June 14, 2023


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UKRAINE | Today is day 475 of the Russian invasion of Ukraine. Here are your updates:

  • At a meeting with military journalists and bloggers yesterday, Russian President Vladimir Putin said that Russian forces may seek to occupy more Ukrainian land to protect vulnerable Russian border territory, that Russian weapon and ammunition production has been increased, but is still not at the levels needed, that Russia could pull out of a U.N.-brokered deal allowing the export of Ukrainian grain from Black Sea ports, and that the United States could end the war by stopping its supply of weapons to Ukraine. [more]
  • U.S. officials announced a new $325 million military aid package for Ukraine yesterday that includes National Advanced Surface-to-Air Missile Systems, High-Mobility Artillery Rocket Systems, Stinger and Javelin missiles, and Bradley and Stryker armored fighting vehicles. [more]
  • Ukrainian officials say at least six people were killed, and more than a dozen others were injured, overnight in Russian missile, drone, and artillery attacks on the southern port city of Odesa and the eastern Donetsk region cities of Kramatorsk and Konstantinovka. [more]

TRUMP ARRAIGNMENT | Former U.S. President Donald Trump pleaded not guilty in a Miami federal court yesterday to 37 felony criminal charges related to his retention of classified documents at his Florida home after leaving office. At an event following the arraignment, Trump continued to characterize his indictment as political persecution. [more]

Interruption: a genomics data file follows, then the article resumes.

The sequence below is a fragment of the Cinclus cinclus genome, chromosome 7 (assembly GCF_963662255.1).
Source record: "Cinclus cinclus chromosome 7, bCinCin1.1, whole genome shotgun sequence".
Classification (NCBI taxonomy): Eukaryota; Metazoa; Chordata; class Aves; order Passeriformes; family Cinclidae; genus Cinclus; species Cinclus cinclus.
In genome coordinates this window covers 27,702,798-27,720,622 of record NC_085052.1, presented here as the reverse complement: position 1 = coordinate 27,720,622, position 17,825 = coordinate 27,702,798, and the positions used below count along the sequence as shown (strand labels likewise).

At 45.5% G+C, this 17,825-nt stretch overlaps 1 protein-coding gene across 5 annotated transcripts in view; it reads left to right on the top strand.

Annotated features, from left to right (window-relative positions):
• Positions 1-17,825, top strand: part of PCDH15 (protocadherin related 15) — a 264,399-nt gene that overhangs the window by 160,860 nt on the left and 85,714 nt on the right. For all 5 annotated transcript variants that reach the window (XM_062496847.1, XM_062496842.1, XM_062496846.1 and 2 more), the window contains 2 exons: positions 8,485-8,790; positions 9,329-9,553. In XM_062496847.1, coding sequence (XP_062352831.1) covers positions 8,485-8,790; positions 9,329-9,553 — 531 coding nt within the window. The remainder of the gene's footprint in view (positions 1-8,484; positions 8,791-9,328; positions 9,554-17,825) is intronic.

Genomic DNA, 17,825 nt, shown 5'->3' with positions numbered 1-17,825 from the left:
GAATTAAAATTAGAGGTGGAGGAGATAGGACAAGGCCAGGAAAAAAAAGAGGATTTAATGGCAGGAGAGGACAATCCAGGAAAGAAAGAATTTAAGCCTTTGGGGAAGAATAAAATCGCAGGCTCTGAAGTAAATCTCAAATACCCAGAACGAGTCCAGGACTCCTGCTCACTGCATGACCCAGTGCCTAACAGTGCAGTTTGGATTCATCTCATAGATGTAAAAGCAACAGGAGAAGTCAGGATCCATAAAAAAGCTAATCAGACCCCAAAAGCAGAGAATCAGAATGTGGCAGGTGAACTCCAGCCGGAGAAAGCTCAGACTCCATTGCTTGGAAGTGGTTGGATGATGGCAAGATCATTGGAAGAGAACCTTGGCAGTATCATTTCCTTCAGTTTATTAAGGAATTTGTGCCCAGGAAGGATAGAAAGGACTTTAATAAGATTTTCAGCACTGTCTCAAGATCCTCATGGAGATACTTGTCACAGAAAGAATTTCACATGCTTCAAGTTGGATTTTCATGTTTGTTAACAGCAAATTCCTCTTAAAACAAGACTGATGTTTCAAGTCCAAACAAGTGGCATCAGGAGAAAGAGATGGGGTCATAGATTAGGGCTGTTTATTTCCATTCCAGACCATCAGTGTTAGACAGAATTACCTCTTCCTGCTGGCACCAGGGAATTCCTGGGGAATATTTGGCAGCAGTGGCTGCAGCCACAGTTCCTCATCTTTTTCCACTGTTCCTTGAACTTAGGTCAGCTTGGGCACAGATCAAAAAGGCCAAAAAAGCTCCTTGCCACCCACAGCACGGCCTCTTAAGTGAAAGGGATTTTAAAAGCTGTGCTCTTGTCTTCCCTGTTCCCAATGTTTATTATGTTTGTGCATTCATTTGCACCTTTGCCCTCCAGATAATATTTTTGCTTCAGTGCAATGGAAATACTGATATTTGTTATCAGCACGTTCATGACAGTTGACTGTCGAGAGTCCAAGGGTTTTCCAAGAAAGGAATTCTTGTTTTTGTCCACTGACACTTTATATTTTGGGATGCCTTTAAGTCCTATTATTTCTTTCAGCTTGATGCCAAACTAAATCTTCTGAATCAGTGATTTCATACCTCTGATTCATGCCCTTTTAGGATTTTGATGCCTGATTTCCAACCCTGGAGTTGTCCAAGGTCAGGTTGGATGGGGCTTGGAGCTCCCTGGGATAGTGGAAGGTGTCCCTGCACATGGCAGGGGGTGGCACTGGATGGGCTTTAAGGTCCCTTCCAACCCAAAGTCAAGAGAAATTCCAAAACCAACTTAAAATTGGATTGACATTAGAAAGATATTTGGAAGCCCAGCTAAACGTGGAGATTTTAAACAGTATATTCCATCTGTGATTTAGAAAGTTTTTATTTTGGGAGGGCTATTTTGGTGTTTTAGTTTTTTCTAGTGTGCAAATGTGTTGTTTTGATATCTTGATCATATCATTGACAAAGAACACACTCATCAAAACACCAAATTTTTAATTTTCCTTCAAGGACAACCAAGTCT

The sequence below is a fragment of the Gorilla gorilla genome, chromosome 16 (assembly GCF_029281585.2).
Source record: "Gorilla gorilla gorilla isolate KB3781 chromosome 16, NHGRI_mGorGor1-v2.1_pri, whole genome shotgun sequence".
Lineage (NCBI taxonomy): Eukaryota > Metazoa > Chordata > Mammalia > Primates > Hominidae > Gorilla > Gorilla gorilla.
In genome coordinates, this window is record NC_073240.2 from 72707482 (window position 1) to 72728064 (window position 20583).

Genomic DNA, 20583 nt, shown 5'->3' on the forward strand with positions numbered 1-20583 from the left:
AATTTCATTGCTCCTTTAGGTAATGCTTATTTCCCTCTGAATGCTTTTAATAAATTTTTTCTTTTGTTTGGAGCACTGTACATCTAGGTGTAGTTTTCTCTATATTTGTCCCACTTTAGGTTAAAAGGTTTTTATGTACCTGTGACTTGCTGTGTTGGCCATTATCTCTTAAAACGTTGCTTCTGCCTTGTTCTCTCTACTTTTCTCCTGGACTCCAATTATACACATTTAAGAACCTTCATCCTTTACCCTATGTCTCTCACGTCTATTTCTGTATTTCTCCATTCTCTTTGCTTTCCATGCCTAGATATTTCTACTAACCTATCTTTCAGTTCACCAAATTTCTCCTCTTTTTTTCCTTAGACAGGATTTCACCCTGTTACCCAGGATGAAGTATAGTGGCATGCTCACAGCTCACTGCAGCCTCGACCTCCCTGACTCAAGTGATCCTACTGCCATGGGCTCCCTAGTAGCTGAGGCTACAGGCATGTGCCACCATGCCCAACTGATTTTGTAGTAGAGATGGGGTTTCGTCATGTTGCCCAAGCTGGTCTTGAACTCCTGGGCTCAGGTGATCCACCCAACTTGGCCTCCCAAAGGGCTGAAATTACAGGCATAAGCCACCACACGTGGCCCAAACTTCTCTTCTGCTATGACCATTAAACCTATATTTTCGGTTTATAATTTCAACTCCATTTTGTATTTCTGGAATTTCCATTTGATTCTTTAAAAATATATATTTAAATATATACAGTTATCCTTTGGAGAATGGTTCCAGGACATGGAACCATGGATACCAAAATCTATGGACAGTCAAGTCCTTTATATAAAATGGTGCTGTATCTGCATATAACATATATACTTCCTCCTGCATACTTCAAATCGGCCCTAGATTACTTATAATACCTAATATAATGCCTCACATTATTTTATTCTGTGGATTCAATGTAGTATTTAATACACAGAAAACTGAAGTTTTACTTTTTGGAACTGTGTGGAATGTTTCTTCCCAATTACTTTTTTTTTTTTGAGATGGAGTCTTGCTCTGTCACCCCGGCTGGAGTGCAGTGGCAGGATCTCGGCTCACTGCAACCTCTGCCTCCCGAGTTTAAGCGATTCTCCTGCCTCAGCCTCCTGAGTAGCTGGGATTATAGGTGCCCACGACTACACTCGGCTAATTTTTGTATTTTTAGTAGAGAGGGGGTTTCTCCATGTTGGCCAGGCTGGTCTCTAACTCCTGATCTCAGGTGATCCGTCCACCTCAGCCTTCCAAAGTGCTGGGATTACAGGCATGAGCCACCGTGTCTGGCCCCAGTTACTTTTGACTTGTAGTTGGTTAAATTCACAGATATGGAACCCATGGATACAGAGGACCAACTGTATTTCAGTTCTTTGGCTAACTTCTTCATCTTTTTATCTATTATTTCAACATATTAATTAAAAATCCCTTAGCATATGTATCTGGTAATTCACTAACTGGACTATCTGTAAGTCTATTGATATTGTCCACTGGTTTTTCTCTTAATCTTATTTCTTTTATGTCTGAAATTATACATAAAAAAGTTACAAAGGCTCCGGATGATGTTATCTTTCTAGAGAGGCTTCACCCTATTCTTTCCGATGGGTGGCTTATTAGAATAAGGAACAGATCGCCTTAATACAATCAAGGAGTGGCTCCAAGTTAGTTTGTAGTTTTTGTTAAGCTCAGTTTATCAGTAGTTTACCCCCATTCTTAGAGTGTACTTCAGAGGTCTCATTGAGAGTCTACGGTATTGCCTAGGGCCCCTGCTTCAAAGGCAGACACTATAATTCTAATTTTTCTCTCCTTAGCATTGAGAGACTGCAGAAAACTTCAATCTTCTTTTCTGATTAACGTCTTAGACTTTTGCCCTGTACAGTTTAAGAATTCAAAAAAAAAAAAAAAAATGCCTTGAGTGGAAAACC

U.S. ECONOMY | The Federal Reserve is widely expected to leave its benchmark interest rate unchanged today for the first time in 15 months, while keeping open the possibility of resuming rate hikes at its meeting next month. The Fed decision comes a day after government data showed that consumer inflation rose 4% in May, compared to the year-ago period — down from the 4.9% increase seen in April. [more]

HATCH ACT | The U.S. Office of Special Counsel oversight agency has reportedly issued a warning letter to White House Press Secretary Karine Jean-Pierre for repeated references to “MAGA Republicans” during press conferences in violation of the Hatch Act, which bars civil servants from political activities during the course of their official duties. [more]

FROST DAMAGE | According to an Associated Press report, governments and agriculture officials in multiple northeast U.S. states are seeking federal disaster declarations and direct aid to growers following a late-season frost in May that destroyed large portions of crops at vineyards and apple orchards across the region. [more]

LOUISIANA | The major U.S. Army base in western Louisiana — formerly Fort Polk — was renamed Fort Johnson yesterday in the latest Defense Department move to rename facilities previously named for Confederate officers. The base is now named after Sgt. William Henry Johnson, a Black hero of World War I who received the Medal of Honor nearly a century after his heroic actions in the Argonne Forest. [more]

BELARUS AND RUSSIA | In an interview with Russian state television, Belarusian President Alexander Lukashenko said yesterday that his country has begun receiving deliveries of Russian tactical nuclear weapons. Reports say the nuclear weapon deployments are the first outside of Russia since the fall of the Soviet Union. [more]